Sierra IBMWR Presidents' Gerlach Gathering
A flowery descriptive rambling of rambling by motorcycle ... (more of a diary than the wander style)
We decided to take all day Friday to make a leisurely
trip through the Sierra to the Sierra Presidents' gathering. Two
hundred and fifty-ish miles is not a lot, but much of it in California
is too pretty to rush through. And with the coming change in seasons (from
warm riding to cool riding, but still riding!) we wanted to settle in before
Rebecca and I left the sparkling jewel of San Francisco in the glint of a beautiful fall morning, but again one could tell there was a change in the air. Even in the Bay Area some of the trees were beginning to show a little color - mostly yellow, for there is little sugar in the sap hereabouts. It is at this time of the year the presence of so many different forms of evergreens seem most obvious, still surprising to this transplanted other coaster that pine is not the only evergreen. Something else to be noticed, there is a feeling of tiredness in the air itself, along with clouds with shapes not seen around here in the summer ... that is when there are clouds at all around here.
We do have seasons ... sort of. I once defined them as Sun Season (no rain, September and October), Wet Season (winter, rain every 3rd or 4th day), Green Season (rare rain, March and April), and Fog Season (no rain, rare sun, May through August).
Weather patterns are changing now. The changes call to the migratory birds and perhaps to us migratory motorcyclists too. I amuse myself at the thought if we bikers slowly drawing toward a gathering in the hills appear similar to that flock of flapping travelers above, struggling to join a large V-wing angling west over the central valley, toward the coast.
As we devoured the day, her R65 "½RT" (large windscreen, no fairing) danced happily along I80 for its first speed run in several weeks, while my K75RT stretched and relaxed after seeing better than 30,000 miles of 'rock and roll' this year. Little towns along the road drifted by, traversed by many but visited by few: Cordelia, Chadbourne, Clima, Cherry Glen, Swingle. You've probably been through them but never heard of them. We pealed off at the beginning (or the end, depending which way you're facing) of US50, where the highway sign offers - Ocean City Maryland, 3075 miles. Not this trip, thanks.
First rest stop today is in a miniature town where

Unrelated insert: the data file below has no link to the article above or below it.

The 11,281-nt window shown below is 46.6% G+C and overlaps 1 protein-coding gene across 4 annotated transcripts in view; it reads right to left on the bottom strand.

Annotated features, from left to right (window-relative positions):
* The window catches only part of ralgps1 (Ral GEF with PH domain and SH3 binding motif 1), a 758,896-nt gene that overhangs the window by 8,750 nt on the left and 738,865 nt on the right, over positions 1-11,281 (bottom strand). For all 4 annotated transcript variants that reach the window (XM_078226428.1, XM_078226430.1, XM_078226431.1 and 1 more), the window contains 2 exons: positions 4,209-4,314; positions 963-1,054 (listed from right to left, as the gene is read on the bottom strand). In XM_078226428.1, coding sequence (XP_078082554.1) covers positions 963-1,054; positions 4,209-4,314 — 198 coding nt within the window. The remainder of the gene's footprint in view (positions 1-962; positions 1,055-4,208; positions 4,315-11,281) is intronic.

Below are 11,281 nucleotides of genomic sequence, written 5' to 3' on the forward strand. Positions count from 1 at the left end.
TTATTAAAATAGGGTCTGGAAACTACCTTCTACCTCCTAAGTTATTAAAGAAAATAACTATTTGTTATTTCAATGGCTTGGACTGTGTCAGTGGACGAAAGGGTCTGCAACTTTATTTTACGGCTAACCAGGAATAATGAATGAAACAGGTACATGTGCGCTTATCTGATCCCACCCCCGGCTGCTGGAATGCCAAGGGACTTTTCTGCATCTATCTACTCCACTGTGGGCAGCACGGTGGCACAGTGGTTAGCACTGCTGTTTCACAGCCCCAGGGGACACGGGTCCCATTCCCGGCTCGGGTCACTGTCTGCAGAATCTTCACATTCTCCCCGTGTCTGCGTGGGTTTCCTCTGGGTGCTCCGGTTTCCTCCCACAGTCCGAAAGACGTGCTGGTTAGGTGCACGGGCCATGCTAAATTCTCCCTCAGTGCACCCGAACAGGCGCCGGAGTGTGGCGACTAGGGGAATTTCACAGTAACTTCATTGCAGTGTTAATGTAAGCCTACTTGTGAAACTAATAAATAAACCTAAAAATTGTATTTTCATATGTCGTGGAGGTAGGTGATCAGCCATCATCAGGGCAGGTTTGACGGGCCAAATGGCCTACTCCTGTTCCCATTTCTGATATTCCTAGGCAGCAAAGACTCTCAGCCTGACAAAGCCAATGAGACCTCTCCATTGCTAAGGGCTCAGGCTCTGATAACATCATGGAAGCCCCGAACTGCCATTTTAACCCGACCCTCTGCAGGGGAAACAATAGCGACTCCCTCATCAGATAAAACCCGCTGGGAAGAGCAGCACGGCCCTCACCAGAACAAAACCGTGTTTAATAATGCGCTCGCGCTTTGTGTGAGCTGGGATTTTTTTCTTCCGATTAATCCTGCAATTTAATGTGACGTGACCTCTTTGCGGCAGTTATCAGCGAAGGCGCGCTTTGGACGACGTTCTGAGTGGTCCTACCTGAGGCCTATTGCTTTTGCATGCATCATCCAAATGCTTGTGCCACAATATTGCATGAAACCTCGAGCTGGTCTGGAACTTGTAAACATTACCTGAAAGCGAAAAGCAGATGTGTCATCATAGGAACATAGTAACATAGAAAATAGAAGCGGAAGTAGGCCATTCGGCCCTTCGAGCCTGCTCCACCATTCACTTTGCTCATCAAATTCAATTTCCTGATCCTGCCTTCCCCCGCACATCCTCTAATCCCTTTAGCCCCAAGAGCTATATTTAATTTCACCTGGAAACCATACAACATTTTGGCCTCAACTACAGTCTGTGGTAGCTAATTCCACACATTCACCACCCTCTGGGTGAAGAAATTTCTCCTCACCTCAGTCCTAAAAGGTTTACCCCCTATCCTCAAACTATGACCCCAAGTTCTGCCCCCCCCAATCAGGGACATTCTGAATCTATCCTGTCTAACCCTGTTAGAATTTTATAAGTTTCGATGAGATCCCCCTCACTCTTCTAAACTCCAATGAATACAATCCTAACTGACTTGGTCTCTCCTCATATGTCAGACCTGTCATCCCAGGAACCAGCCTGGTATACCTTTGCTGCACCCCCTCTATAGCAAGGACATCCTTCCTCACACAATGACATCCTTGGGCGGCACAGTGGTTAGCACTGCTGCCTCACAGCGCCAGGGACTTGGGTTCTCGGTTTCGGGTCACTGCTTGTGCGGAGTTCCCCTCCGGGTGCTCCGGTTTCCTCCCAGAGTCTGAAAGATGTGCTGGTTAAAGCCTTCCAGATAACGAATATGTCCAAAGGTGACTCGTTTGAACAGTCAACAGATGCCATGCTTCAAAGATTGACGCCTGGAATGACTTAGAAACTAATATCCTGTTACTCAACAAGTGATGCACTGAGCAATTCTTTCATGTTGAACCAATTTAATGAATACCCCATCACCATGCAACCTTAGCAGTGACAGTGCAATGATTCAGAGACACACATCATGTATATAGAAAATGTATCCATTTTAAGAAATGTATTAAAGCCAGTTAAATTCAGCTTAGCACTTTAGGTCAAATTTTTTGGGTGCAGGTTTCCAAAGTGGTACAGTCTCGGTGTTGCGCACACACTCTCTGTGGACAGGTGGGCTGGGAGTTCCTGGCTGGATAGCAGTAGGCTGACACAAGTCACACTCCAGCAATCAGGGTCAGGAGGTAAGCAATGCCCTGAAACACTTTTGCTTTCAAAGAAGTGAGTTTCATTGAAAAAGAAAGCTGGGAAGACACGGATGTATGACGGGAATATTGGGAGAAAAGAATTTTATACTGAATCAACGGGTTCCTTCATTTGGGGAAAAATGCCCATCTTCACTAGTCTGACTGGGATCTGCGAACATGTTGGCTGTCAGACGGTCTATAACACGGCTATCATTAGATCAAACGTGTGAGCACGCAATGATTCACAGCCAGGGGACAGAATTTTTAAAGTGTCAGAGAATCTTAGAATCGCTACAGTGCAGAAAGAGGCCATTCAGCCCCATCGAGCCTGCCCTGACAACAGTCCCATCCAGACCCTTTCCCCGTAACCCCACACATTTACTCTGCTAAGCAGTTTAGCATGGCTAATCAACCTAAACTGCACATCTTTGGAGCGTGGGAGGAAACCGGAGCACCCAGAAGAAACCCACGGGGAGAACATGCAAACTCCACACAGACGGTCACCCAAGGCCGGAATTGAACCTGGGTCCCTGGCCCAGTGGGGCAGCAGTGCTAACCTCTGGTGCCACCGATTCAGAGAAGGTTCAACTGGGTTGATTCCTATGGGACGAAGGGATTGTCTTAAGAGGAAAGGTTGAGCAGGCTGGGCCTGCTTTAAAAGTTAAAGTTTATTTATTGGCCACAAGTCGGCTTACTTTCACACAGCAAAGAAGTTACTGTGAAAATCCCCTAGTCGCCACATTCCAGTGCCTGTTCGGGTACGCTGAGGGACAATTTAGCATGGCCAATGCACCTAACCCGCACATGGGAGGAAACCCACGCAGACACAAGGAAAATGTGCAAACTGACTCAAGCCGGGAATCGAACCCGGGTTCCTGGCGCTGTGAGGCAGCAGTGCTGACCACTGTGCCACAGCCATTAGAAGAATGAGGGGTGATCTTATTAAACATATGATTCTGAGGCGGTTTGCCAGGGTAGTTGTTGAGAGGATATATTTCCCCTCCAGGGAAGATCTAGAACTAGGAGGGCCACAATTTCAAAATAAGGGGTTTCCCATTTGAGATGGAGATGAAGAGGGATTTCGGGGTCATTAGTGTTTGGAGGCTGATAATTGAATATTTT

Rebecca is tall enough to see over the roofs of some buildings. Safetyville,
USA, just east of Sacramento, is a town laid out with intersecting streets
10 feet wide, and recognizable named business buildings no more than 10
feet high. Banks, chain stores, hospitals, services, and other companies
have paid to build small images of their corporate presence. Safetyville,
USA is used to teach road safety and traffic skills to children bicyclists
who shriek their way around an entire town cut down to their size.
Leaving the Vegetable Valley we began the slow climb into the foothills following the meander of one of the last scenic and wonderful rivers in California, the American. The western slope of the Sierra Nevada mountains is deceiving for its slow gain. Then at the last few miles there is a sudden rush to the summit of 7-8,000 feet or more. And within sight from Echo Summit is the panoramic floor of the Tahoe basin, 3,000 feet directly below (in one jump if you're not careful), a stunning view of blue water vying for your attention with the blue spruce and the blue sky. This year it is very late in the season for no snow to have accumulated. There is some plow pile still in the shadows, but none visible below the high peaks. The colors along the rushing torrents of the American and the Upper Truckee River add to the sparkle of the deep pools. It is an invigorating ride on the two lane serpent that coils itself against each hillside and then strikes quickly over the massive boulders in crotched canyons.
Lake Tahoe is large enough to have its own Coast Guard station.
Emerald Bay, Valhalla, Vikingsholm, Rubicon Point
... perhaps there should be a Fjiord Guard station instead. But the ride
around the west side is still the best part of the of the lake. It is,
of course, of little interest to the masses that destine to South Lake.
There are no (or too few) T-shirt shops, precious little amusement other
than the lake itself, and of course no casinos to draw them. Ride it while
you can. It is beautiful and comparatively untrafficed.
At Incline Village, which is neither inclined nor a village, we turned up a new road for me - amazing there are any left. I was always in a hurry to get somewhere in previous crossings of the basin, so the Mount Rose Highway lost out. No, actually, I lost out. Mount Rose Summit claims to be the highest open-all-year pass in the country at 8,900 feet. That's not a claim I would dispute, but I did notice the snow poles marking the edge of the pavement were easily 20 feet high. NV431 happily hugs the hills and alternately gives you long horizontal views of Reno in the distance and short vertical views of the next switchback a few hundred feet below. Attention here is best played like poker, close to the chest. This *is* a gambling state, but this is not a road to gamble with.
As the sun reclined and we declined on opposite sides of Mt. Rose, the temperature went down faster than the road. Within 20 minutes it felt like the temp went down 30 degrees. We saw two Harleys in 'full regalia' (meaning open vests) thundering up the slope. I hope I am never man enough to ride a Harley; I like my blood circulation to reach all my extremities. We also saw two BMWs skewering the slope. These riders were also in 'full regalia' (meaning Aerostiches). Thank goodness for electrics (clothing and grips - yes, even on the R65), and thank Collins that Mick's house is right on the edge of Mt. Rose! Being the first to arrive, we broke the ice, so to speak but it did feel that cold, and ogled the GS with only 34 miles, next to the RT, next to the Nortons, next to the Huski ... this man has too big a garage, which is Sad. :) Others soon arrived to take up the continued ogling ... and it turned out those two BMWs on the slope were Scott and Jim, intending to run to the crest but also choosing comfort over cold. Being the hospitable host, Mick even started a fire in his driveway to keep up warm! (Uh ... he had this rather neat portable fire circle - like a giant open wire grill on wheels.)